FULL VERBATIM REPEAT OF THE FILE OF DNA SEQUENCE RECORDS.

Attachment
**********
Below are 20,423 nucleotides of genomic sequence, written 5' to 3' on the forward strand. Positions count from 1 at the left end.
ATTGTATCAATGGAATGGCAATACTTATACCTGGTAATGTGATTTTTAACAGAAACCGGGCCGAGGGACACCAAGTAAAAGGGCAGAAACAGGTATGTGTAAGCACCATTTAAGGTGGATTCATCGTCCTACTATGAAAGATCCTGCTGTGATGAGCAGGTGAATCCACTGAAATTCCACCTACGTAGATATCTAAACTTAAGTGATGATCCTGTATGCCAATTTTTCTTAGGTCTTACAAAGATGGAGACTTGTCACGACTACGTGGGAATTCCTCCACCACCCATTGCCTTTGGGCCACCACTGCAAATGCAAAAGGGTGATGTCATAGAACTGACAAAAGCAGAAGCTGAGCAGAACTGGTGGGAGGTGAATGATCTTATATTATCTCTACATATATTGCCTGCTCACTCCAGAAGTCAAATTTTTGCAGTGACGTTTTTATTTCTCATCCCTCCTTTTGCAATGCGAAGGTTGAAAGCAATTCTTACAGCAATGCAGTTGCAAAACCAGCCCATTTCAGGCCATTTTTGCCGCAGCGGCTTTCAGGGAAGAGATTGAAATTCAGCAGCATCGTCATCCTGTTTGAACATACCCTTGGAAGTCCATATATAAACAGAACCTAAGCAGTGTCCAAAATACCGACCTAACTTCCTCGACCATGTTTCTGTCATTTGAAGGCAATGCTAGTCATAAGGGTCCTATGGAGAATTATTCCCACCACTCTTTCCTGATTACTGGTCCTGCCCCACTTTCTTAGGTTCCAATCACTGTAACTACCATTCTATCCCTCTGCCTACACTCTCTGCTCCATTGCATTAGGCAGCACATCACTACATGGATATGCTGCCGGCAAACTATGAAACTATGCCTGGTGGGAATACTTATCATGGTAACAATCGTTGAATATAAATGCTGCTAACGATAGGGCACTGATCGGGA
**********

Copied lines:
Below are 20,423 nucleotides of genomic sequence, written 5' to 3' on the forward strand. Positions count from 1 at the left end.
ATTGTATCAATGGAATGGCAATACTTATACCTGGTAATGTGATTTTTAACAGAAACCGGGCCGAGGGACACCAAGTAAAAGGGCAGAAACAGGTATGTGTAAGCACCATTTAAGGTGGATTCATCGTCCTACTATGAAAGATCCTGCTGTGATGAGCAGGTGAATCCACTGAAATTCCACCTACGTAGATATCTAAACTTAAGTGATGATCCTGTATGCCAATTTTTCTTAGGTCTTACAAAGATGGAGACTTGTCACGACTACGTGGGAATTCCTCCACCACCCATTGCCTTTGGGCCACCACTGCAAATGCAAAAGGGTGATGTCATAGAACTGACAAAAGCAGAAGCTGAGCAGAACTGGTGGGAGGTGAATGATCTTATATTATCTCTACATATATTGCCTGCTCACTCCAGAAGTCAAATTTTTGCAGTGACGTTTTTATTTCTCATCCCTCCTTTTGCAATGCGAAGGTTGAAAGCAATTCTTACAGCAATGCAGTTGCAAAACCAGCCCATTTCAGGCCATTTTTGCCGCAGCGGCTTTCAGGGAAGAGATTGAAATTCAGCAGCATCGTCATCCTGTTTGAACATACCCTTGGAAGTCCATATATAAACAGAACCTAAGCAGTGTCCAAAATACCGACCTAACTTCCTCGACCATGTTTCTGTCATTTGAAGGCAATGCTAGTCATAAGGGTCCTATGGAGAATTATTCCCACCACTCTTTCCTGATTACTGGTCCTGCCCCACTTTCTTAGGTTCCAATCACTGTAACTACCATTCTATCCCTCTGCCTACACTCTCTGCTCCATTGCATTAGGCAGCACATCACTACATGGATATGCTGCCGGCAAACTATGAAACTATGCCTGGTGGGAATACTTATCATGGTAACAATCGTTGAATATAAATGCTGCTAACGATAGGGCACTGATCGGGA